Zen Mind is described as a state of egolessness, devoid of self consciousness. One can utilize this state of mind, Zen shows us, in archery, martial arts, and calligraphy. Zen and the Art of Archery, by Eugene Herrigel, is the short classic story of a westerner’s attempt to achieve Zen Mind and become a skilled archer. During the author’s eight years of training he is continuously redirected from trying to hit the target. The arrow should release itself, you see, like a tree branch that bends to release a load of snow. One doesn’t aim. Without ego the arrow finds the target. Zen Masters blow out candles with their arrows at 80 yards, blindfolded.
The Philosophical Baby: What Children’s Minds Tell us about Truth, Love, and the Meaning of LIfe, by Alison Gopnik, reviewed by Michael Greenbergin the New York Review of Books, March 10, 2010, describes what the author has discovered about human consciousness before age 6. Children this age, she reports, have “lantern” consciousness as opposed to “spotlight” consciousness, which develops soon thereafter. In “lantern” consciousness one does not have a sense of being a self observer as one is having experience, one is just “taking it all in”, with no intentionally focused attention. This is likened to what an adult experiences watching a movie, immersed in the unfolding visual and auditory experience, with a suspended sense of self.
In “spotlight” consciousness, after age six, we develop the focused intention of the self-conscious observing self. We direct our ‘show’. We have a sense of me looking to see what I seek to see. We have ego, filtering and directing our experience.
As adults we seem to be able to do both “lantern” and “spotlight” consciousness. This is empowering, and maddening. Zen shows us that suspending “spotlight” for “lantern” consciousness can take some effort and training – it doesn’t seem natural – but it can be quite beneficial for perceptual and motor tasks. Having unattached attention, any golf professional will tell you, refines skill and improves ability to perform body kinesthetic and hand-eye movements.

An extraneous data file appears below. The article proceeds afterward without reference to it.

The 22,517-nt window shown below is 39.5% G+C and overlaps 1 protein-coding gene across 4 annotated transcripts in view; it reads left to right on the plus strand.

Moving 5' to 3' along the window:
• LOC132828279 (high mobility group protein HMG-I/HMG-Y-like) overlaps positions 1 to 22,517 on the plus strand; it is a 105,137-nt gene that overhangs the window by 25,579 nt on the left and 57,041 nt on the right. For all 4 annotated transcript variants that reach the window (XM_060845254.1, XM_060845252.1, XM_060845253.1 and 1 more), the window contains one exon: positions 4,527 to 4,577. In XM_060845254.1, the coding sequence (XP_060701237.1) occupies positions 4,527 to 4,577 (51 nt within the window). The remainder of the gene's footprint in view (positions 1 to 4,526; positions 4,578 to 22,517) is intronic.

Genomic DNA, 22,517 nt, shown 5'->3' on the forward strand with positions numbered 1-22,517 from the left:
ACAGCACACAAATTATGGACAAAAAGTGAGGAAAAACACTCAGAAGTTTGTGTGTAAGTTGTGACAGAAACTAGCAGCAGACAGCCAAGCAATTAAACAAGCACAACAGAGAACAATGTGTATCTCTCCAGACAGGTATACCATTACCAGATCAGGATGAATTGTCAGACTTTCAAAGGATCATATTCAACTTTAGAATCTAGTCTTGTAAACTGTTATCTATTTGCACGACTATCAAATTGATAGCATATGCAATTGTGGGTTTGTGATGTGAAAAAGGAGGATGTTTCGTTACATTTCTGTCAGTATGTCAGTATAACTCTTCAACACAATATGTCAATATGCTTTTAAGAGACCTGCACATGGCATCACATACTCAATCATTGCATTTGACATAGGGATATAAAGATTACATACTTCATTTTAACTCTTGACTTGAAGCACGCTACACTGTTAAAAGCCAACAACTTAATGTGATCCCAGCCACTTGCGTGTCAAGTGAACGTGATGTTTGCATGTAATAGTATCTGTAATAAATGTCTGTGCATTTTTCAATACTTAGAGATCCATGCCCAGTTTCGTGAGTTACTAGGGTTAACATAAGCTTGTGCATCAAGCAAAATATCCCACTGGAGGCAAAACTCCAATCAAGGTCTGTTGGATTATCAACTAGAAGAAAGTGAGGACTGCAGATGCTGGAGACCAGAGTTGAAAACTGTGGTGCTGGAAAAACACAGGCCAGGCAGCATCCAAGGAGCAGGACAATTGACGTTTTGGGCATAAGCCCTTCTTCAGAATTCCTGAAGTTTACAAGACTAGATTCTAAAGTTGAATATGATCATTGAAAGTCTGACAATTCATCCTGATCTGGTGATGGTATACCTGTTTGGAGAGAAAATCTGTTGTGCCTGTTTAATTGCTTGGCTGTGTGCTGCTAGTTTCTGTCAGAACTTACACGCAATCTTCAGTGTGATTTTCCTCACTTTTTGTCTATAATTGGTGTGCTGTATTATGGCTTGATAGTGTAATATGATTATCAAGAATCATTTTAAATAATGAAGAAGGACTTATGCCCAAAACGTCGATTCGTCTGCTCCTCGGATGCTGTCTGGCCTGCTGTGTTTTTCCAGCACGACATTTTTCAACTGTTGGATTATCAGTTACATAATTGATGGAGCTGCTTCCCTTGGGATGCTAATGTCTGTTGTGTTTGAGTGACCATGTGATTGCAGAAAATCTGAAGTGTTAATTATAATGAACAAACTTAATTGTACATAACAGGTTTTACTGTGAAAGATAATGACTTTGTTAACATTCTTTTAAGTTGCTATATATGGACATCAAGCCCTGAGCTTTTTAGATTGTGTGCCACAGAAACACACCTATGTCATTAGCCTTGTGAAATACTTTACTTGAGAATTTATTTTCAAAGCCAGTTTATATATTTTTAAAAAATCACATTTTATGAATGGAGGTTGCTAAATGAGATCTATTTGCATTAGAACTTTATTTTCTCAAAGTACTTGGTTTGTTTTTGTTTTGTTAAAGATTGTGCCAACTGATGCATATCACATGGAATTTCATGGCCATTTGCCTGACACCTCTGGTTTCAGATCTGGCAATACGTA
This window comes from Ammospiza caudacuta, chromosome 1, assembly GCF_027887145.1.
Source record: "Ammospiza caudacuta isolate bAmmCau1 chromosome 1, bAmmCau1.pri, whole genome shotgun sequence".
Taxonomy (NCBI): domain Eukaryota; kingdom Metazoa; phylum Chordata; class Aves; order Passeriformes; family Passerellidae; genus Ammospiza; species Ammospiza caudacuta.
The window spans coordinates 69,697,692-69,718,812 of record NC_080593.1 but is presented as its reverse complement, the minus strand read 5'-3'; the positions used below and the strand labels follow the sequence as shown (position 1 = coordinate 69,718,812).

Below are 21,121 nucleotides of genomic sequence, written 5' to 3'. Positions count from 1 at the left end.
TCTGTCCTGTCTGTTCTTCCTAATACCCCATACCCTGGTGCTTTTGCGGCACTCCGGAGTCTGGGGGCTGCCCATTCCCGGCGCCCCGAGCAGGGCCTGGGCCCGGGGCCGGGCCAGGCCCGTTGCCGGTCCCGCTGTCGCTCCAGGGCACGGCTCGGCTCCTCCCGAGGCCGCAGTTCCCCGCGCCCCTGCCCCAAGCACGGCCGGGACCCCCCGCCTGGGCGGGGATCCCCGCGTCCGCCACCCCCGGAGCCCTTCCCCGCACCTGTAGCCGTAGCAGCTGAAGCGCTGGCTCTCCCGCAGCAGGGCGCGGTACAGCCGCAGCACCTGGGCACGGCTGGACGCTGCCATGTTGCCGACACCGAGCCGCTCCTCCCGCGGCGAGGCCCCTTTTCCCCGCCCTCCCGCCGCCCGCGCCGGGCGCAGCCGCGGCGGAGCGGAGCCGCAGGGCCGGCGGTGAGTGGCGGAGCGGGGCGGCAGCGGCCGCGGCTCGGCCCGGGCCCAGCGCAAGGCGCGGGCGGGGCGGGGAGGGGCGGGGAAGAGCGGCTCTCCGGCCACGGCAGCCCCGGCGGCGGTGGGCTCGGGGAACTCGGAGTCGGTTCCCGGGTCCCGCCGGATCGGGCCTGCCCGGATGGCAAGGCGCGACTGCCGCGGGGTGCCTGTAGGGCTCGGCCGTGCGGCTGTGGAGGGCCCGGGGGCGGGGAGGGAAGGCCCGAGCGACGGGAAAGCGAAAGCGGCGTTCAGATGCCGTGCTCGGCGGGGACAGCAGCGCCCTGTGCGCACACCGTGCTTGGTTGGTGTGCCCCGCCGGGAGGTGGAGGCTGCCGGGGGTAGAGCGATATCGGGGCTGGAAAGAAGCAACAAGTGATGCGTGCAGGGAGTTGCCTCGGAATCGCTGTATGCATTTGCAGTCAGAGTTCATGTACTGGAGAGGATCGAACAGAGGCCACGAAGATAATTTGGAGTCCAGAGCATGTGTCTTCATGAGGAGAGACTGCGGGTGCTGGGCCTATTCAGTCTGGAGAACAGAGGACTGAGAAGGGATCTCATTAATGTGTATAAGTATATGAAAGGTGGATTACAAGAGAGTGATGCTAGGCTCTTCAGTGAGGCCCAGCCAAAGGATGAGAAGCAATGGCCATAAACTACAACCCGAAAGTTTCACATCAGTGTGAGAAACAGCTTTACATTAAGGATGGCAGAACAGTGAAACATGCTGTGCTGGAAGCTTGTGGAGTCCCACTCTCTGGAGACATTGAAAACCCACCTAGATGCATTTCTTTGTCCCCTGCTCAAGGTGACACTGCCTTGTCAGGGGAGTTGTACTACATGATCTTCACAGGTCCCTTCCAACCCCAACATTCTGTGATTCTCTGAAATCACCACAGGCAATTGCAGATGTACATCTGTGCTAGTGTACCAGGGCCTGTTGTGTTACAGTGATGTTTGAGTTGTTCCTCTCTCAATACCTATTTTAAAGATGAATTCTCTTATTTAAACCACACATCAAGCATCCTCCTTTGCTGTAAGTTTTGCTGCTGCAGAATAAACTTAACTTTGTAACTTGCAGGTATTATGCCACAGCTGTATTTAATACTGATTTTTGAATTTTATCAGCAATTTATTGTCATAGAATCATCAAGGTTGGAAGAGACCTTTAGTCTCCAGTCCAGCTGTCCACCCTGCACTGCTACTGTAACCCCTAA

“Lantern” consciousness seems more like animal consciousness. “Spotlight” consciousness may be uniquely human. Why did it evolve? Perhaps “spotlight” consciousness is for social living. Having me at the center of my perception may be very important for negotiating the interpersonal landscape. The social environment is every bit as perilous for humans as the predator environment is for animals. Human survival depends on successful membership in groups.
“Lantern” consciousness may be more effective for acts in the natural world. Animals hunt, move, and fight very well.
This duality can be maddening. Our consciousness can shift. This is not fully manageable. We choke in sports, freeze on stage, lose our golf swing, suddenly forget what we were going to say.